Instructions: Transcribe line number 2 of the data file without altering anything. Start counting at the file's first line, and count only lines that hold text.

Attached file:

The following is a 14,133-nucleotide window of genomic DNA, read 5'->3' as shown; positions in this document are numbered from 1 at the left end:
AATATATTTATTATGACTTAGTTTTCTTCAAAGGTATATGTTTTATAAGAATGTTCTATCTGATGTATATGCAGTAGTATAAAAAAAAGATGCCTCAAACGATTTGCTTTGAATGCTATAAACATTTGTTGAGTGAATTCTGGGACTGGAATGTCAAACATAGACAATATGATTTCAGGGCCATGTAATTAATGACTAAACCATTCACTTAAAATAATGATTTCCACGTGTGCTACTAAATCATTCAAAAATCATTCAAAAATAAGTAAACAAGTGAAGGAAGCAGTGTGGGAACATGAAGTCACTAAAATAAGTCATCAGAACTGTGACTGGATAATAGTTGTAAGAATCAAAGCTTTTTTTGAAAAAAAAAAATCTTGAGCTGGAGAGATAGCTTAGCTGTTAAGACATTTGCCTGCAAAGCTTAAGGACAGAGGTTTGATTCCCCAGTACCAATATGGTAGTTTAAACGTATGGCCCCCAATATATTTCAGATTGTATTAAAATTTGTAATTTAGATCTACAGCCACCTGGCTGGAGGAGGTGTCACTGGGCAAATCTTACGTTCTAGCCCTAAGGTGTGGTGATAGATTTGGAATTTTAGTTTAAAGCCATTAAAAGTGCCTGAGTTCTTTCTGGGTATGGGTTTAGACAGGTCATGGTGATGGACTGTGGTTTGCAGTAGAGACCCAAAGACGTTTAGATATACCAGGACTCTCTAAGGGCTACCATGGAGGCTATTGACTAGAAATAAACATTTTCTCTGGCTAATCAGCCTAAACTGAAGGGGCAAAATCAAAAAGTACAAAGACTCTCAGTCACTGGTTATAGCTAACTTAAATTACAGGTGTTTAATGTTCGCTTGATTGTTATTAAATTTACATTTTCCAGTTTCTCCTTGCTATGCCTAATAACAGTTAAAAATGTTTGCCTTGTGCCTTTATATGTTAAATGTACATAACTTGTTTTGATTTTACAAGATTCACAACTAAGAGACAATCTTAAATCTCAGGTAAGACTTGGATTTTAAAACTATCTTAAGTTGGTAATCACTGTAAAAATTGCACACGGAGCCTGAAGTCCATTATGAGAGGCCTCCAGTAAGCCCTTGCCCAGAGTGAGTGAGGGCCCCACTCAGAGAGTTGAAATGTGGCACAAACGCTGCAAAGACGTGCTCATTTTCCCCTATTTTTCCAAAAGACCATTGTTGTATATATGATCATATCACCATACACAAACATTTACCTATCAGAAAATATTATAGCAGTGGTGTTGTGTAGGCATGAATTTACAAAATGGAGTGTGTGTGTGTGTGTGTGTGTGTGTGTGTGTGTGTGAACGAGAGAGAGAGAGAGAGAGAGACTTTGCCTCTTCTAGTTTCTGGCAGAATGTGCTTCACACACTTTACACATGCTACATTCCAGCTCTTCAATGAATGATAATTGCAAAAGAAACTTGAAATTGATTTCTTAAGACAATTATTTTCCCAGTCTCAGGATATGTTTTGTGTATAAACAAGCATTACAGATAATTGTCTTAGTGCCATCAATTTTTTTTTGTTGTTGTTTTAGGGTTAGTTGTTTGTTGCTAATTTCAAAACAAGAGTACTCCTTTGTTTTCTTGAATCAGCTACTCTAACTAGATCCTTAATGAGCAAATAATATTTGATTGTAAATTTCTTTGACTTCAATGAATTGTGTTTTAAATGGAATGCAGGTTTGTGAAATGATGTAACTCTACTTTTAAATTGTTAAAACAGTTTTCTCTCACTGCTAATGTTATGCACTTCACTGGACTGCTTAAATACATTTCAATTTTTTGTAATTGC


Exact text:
AATATATTTATTATGACTTAGTTTTCTTCAAAGGTATATGTTTTATAAGAATGTTCTATCTGATGTATATGCAGTAGTATAAAAAAAAGATGCCTCAAACGATTTGCTTTGAATGCTATAAACATTTGTTGAGTGAATTCTGGGACTGGAATGTCAAACATAGACAATATGATTTCAGGGCCATGTAATTAATGACTAAACCATTCACTTAAAATAATGATTTCCACGTGTGCTACTAAATCATTCAAAAATCATTCAAAAATAAGTAAACAAGTGAAGGAAGCAGTGTGGGAACATGAAGTCACTAAAATAAGTCATCAGAACTGTGACTGGATAATAGTTGTAAGAATCAAAGCTTTTTTTGAAAAAAAAAAATCTTGAGCTGGAGAGATAGCTTAGCTGTTAAGACATTTGCCTGCAAAGCTTAAGGACAGAGGTTTGATTCCCCAGTACCAATATGGTAGTTTAAACGTATGGCCCCCAATATATTTCAGATTGTATTAAAATTTGTAATTTAGATCTACAGCCACCTGGCTGGAGGAGGTGTCACTGGGCAAATCTTACGTTCTAGCCCTAAGGTGTGGTGATAGATTTGGAATTTTAGTTTAAAGCCATTAAAAGTGCCTGAGTTCTTTCTGGGTATGGGTTTAGACAGGTCATGGTGATGGACTGTGGTTTGCAGTAGAGACCCAAAGACGTTTAGATATACCAGGACTCTCTAAGGGCTACCATGGAGGCTATTGACTAGAAATAAACATTTTCTCTGGCTAATCAGCCTAAACTGAAGGGGCAAAATCAAAAAGTACAAAGACTCTCAGTCACTGGTTATAGCTAACTTAAATTACAGGTGTTTAATGTTCGCTTGATTGTTATTAAATTTACATTTTCCAGTTTCTCCTTGCTATGCCTAATAACAGTTAAAAATGTTTGCCTTGTGCCTTTATATGTTAAATGTACATAACTTGTTTTGATTTTACAAGATTCACAACTAAGAGACAATCTTAAATCTCAGGTAAGACTTGGATTTTAAAACTATCTTAAGTTGGTAATCACTGTAAAAATTGCACACGGAGCCTGAAGTCCATTATGAGAGGCCTCCAGTAAGCCCTTGCCCAGAGTGAGTGAGGGCCCCACTCAGAGAGTTGAAATGTGGCACAAACGCTGCAAAGACGTGCTCATTTTCCCCTATTTTTCCAAAAGACCATTGTTGTATATATGATCATATCACCATACACAAACATTTACCTATCAGAAAATATTATAGCAGTGGTGTTGTGTAGGCATGAATTTACAAAATGGAGTGTGTGTGTGTGTGTGTGTGTGTGTGTGTGTGTGTGAACGAGAGAGAGAGAGAGAGAGAGACTTTGCCTCTTCTAGTTTCTGGCAGAATGTGCTTCACACACTTTACACATGCTACATTCCAGCTCTTCAATGAATGATAATTGCAAAAGAAACTTGAAATTGATTTCTTAAGACAATTATTTTCCCAGTCTCAGGATATGTTTTGTGTATAAACAAGCATTACAGATAATTGTCTTAGTGCCATCAATTTTTTTTTGTTGTTGTTTTAGGGTTAGTTGTTTGTTGCTAATTTCAAAACAAGAGTACTCCTTTGTTTTCTTGAATCAGCTACTCTAACTAGATCCTTAATGAGCAAATAATATTTGATTGTAAATTTCTTTGACTTCAATGAATTGTGTTTTAAATGGAATGCAGGTTTGTGAAATGATGTAACTCTACTTTTAAATTGTTAAAACAGTTTTCTCTCACTGCTAATGTTATGCACTTCACTGGACTGCTTAAATACATTTCAATTTTTTGTAATTGC